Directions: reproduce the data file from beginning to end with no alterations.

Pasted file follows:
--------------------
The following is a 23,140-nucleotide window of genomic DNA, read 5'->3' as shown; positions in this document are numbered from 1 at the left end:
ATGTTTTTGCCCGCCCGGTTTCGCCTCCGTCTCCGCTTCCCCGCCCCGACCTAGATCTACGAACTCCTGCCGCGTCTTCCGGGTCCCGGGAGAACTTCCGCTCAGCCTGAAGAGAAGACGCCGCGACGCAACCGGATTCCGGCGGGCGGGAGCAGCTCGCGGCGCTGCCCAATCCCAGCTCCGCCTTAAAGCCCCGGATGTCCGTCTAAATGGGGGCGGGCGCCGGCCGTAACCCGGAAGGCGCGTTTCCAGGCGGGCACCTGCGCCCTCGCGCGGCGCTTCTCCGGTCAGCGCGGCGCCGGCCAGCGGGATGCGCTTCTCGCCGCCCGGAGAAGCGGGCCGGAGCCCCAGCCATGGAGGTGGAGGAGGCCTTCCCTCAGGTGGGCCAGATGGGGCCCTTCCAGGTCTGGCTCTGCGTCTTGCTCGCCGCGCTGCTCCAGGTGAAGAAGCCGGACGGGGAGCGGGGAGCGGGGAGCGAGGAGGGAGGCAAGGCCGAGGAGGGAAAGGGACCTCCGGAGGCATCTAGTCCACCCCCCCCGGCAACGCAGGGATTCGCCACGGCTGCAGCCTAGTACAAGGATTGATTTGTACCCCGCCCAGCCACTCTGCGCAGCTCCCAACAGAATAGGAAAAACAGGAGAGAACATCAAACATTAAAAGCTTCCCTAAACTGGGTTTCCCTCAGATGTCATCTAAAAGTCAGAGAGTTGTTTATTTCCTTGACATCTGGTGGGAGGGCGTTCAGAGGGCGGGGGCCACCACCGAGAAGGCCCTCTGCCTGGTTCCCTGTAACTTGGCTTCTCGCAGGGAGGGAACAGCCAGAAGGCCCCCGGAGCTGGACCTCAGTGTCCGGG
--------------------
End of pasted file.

The following is a 23,140-nucleotide window of genomic DNA, read 5'->3' as shown; positions in this document are numbered from 1 at the left end:
ATGTTTTTGCCCGCCCGGTTTCGCCTCCGTCTCCGCTTCCCCGCCCCGACCTAGATCTACGAACTCCTGCCGCGTCTTCCGGGTCCCGGGAGAACTTCCGCTCAGCCTGAAGAGAAGACGCCGCGACGCAACCGGATTCCGGCGGGCGGGAGCAGCTCGCGGCGCTGCCCAATCCCAGCTCCGCCTTAAAGCCCCGGATGTCCGTCTAAATGGGGGCGGGCGCCGGCCGTAACCCGGAAGGCGCGTTTCCAGGCGGGCACCTGCGCCCTCGCGCGGCGCTTCTCCGGTCAGCGCGGCGCCGGCCAGCGGGATGCGCTTCTCGCCGCCCGGAGAAGCGGGCCGGAGCCCCAGCCATGGAGGTGGAGGAGGCCTTCCCTCAGGTGGGCCAGATGGGGCCCTTCCAGGTCTGGCTCTGCGTCTTGCTCGCCGCGCTGCTCCAGGTGAAGAAGCCGGACGGGGAGCGGGGAGCGGGGAGCGAGGAGGGAGGCAAGGCCGAGGAGGGAAAGGGACCTCCGGAGGCATCTAGTCCACCCCCCCCGGCAACGCAGGGATTCGCCACGGCTGCAGCCTAGTACAAGGATTGATTTGTACCCCGCCCAGCCACTCTGCGCAGCTCCCAACAGAATAGGAAAAACAGGAGAGAACATCAAACATTAAAAGCTTCCCTAAACTGGGTTTCCCTCAGATGTCATCTAAAAGTCAGAGAGTTGTTTATTTCCTTGACATCTGGTGGGAGGGCGTTCAGAGGGCGGGGGCCACCACCGAGAAGGCCCTCTGCCTGGTTCCCTGTAACTTGGCTTCTCGCAGGGAGGGAACAGCCAGAAGGCCCCCGGAGCTGGACCTCAGTGTCCGGG